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Academic integrity for HDR students

HDR students are expected to perform to high standards of academic integrity. When they don’t, they can face allegations of a minor breach, major breach or research misconduct.

Integrity checks

The University uses integrity checks throughout your candidature to identify any possible breaches of academic integrity. These include:

  • A first-year milestone check, which involves submitting written work as part of your first-year confirmation milestone and progress evaluation meeting process.
  • A thesis check, conducted when you submit your thesis for examination.

Academic integrity breaches

If the University suspects you of breaching the academic integrity rules, you will receive a breach allegation. There are 3 types of academic integrity breaches, defined in the University policy as:

  • minor breach
  • major breach
  • research misconduct.

An academic integrity breach can include anything that a student does to gain (or attempt to gain) academic advantage through unfair or dishonest means. This also includes dishonestly trying to gain academic advantage for someone else, as well as for yourself. Academic breaches include plagiarism, academic dishonesty and research misconduct.


Plagiarism is presenting someone else’s work as your own without appropriate acknowledgment.

The most common types of plagiarism are:

  • copying another author’s work and presenting it as your own
  • failing to reference another author’s work properly (or at all)
  • paraphrasing another author’s work and failing to properly reference it.

It is very important to understand that these all count as plagiarism, regardless of your intention. Forgetting to insert a reference is still plagiarism under the University’s definition.

Plagiarism is always a breach of academic integrity rules. Depending on the circumstances, it can be either a minor breach, a major breach, or research misconduct. A more serious form of plagiarism would be considered a major breach, or research misconduct.

If your thesis is found to contain significant referencing errors after you have submitted it for examination, you could be asked to Show Good Cause to provide an explanation. You will only be asked to Show Good Cause if the level of plagiarism does not constitute grounds for a major academic integrity breach or research misconduct. If you are required to Show Good Cause, contact us for advice and support.

Academic dishonesty

Academic dishonesty is gaining, or attempting to gain, academic advantage, for oneself or for others, through unfair or dishonest means. This can include:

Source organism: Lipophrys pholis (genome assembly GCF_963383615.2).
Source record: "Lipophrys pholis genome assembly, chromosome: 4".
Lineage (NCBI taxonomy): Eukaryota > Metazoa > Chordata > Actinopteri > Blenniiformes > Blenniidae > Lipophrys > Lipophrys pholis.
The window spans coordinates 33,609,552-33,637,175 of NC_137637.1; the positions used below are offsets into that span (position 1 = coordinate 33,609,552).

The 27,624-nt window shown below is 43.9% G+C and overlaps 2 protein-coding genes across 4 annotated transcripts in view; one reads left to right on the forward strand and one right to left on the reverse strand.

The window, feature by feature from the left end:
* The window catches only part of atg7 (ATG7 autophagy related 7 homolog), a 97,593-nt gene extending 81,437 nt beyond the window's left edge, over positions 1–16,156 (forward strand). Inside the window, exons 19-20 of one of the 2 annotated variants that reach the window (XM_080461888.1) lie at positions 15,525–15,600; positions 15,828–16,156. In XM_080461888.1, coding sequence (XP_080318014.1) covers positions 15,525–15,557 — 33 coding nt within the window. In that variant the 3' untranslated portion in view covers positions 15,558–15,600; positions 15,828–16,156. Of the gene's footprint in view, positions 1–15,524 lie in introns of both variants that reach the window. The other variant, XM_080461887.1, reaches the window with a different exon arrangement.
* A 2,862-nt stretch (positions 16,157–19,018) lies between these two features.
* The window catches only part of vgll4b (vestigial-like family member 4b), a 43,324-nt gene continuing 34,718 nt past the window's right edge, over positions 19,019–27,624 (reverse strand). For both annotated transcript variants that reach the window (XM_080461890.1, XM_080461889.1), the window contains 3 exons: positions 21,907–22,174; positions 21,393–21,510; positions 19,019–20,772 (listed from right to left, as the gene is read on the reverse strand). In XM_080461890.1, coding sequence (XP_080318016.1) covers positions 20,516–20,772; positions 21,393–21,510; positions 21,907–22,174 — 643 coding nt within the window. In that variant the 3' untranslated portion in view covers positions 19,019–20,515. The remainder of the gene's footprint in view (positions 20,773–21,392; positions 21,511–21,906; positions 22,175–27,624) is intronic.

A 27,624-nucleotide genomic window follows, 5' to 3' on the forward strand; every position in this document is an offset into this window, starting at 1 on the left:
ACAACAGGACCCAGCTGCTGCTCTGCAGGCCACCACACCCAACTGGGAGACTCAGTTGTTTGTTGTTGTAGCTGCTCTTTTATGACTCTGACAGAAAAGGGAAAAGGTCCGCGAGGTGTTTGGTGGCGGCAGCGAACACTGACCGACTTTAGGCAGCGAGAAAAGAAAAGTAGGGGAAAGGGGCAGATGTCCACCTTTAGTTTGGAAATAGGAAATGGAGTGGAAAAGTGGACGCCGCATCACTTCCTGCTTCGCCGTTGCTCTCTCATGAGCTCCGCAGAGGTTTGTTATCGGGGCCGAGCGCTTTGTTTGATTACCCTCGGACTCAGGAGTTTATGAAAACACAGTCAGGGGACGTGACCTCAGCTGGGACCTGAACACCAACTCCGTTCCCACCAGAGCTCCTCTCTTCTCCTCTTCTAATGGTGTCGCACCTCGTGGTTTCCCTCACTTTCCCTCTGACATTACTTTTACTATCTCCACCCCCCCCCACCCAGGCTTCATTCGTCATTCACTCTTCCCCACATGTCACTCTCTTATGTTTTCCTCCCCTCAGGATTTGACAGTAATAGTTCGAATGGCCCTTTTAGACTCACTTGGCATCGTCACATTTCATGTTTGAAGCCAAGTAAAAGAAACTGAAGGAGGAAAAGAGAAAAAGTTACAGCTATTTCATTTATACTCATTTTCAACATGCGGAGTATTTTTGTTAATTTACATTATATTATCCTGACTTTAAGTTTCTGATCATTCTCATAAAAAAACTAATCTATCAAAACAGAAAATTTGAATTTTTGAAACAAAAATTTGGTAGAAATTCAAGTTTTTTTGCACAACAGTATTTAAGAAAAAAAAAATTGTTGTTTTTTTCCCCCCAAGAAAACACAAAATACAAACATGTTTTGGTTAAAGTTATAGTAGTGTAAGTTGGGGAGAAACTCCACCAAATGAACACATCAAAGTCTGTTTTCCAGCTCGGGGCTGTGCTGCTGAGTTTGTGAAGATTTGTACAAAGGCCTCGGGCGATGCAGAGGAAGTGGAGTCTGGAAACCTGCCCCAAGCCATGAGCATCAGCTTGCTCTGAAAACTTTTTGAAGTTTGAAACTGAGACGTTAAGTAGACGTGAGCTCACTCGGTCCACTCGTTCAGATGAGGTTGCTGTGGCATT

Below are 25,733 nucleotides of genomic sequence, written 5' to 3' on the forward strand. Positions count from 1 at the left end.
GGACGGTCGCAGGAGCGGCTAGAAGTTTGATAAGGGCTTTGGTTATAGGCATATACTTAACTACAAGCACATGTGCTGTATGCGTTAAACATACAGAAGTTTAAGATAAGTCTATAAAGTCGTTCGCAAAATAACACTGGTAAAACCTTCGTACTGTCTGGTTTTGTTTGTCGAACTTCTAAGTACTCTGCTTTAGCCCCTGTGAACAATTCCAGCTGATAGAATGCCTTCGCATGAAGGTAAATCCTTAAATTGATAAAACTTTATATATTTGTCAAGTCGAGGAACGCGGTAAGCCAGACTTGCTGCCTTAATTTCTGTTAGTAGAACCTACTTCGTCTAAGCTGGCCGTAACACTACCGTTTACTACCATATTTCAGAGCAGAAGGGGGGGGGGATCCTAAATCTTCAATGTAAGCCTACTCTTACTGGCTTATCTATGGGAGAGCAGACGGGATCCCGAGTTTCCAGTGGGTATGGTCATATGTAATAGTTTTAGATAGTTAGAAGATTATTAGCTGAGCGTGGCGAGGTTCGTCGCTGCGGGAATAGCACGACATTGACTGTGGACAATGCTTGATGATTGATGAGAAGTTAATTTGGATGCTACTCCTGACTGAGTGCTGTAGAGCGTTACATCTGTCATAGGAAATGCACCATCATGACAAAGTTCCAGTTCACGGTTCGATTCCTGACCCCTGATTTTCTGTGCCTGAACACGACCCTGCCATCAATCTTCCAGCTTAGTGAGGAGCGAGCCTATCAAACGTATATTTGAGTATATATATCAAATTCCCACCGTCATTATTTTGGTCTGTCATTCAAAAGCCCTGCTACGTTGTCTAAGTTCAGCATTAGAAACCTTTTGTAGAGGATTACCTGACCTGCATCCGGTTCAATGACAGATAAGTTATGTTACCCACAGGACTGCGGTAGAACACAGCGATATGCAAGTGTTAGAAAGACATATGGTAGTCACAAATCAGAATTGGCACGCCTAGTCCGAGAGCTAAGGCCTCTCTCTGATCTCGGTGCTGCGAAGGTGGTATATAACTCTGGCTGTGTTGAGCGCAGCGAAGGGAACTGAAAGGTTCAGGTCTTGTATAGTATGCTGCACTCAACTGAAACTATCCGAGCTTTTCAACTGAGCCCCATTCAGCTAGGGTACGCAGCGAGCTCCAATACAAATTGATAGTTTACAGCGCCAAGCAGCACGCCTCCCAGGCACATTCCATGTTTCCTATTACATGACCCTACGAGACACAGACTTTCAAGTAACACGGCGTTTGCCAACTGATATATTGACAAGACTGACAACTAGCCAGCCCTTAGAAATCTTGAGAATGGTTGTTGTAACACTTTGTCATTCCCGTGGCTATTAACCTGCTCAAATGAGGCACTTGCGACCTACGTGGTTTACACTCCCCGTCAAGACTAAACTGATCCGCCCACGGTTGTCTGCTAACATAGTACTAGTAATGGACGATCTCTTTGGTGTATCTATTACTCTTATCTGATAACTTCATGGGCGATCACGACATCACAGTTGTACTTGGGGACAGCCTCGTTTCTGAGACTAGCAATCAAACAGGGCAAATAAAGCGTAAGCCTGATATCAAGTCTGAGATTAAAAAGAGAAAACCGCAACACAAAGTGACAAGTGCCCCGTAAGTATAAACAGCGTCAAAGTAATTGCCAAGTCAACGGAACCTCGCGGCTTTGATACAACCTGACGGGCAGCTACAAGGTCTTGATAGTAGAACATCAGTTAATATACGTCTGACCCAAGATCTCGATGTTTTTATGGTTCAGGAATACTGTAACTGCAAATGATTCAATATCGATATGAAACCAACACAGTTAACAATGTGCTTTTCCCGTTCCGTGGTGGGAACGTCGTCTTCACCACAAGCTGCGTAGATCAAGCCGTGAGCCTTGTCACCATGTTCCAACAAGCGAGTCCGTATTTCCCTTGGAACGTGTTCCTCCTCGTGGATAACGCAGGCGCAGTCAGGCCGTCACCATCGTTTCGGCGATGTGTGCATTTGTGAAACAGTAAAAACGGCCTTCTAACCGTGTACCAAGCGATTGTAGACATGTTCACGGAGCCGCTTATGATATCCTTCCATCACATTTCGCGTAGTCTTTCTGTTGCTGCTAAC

• recycling your own work (except with the approval of the examiner)
  • dishonest plagiarism
  • collusion (working with others to attain unfair advantage)
  • contract cheating (asking someone to do your work, whether or not you pay them)
  • fabricating data, information or sources
  • submitting work for assessment with the intention to deceive the examiner
  • inappropriately using electronic devices to access information during an examination
  • bringing forbidden material, such as textbooks, notes, calculators or computers, into an examination
  • attempting to read another student’s work during an examination
  • inappropriate publication or uploading of an assessment, part of an assessment, or University teaching or course material, to a website, or to a filesharing or other online platform
  • assisting another student to obtain an academic advantage by dishonest or unfair means
  • communicating, by any means, with another candidate during an examination
  • writing an examination paper, or consulting with another person about the examination, outside the confines of the examination room without permission
  • copying from another student during an examination.

Academic dishonesty is considered a major breach of academic integrity. 

Research misconduct

Research misconduct is a serious breach of University integrity rules which is also intentional, reckless or negligent.

Research misconduct can involve:

  • falsifying research reports, results or data
  • failure to declare serious conflicts of interest
  • misleading ascription to authorship
  • plagiarism or other breaches of academic integrity rules
  • deliberately conducting research without the appropriate ethics approval.

All allegations of research misconduct will be referred to the Director of Research Integrity.

If you receive a notification of possible research misconduct, contact us immediately for assistance. You could face serious consequences.

Read the University’s Research Code of Conduct 2019 for more information on the responsibilities of all researchers, academic staff and students at the University. This policy defines research misconduct and breaches of the code related to plagiarism.

Get assistance

Contact us, our caseworkers can help you with any academic integrity issues.

Visit the Learning Hub to find academic integrity workshops or to book individual consultations.

The University has a network of Research Integrity Advisers available to assist you with any questions regarding research integrity. Contact a Research Integrity Advisor.


Check the University policy register, in particular:


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Written by SUPRA Postgraduate Advocacy Service June 2023.

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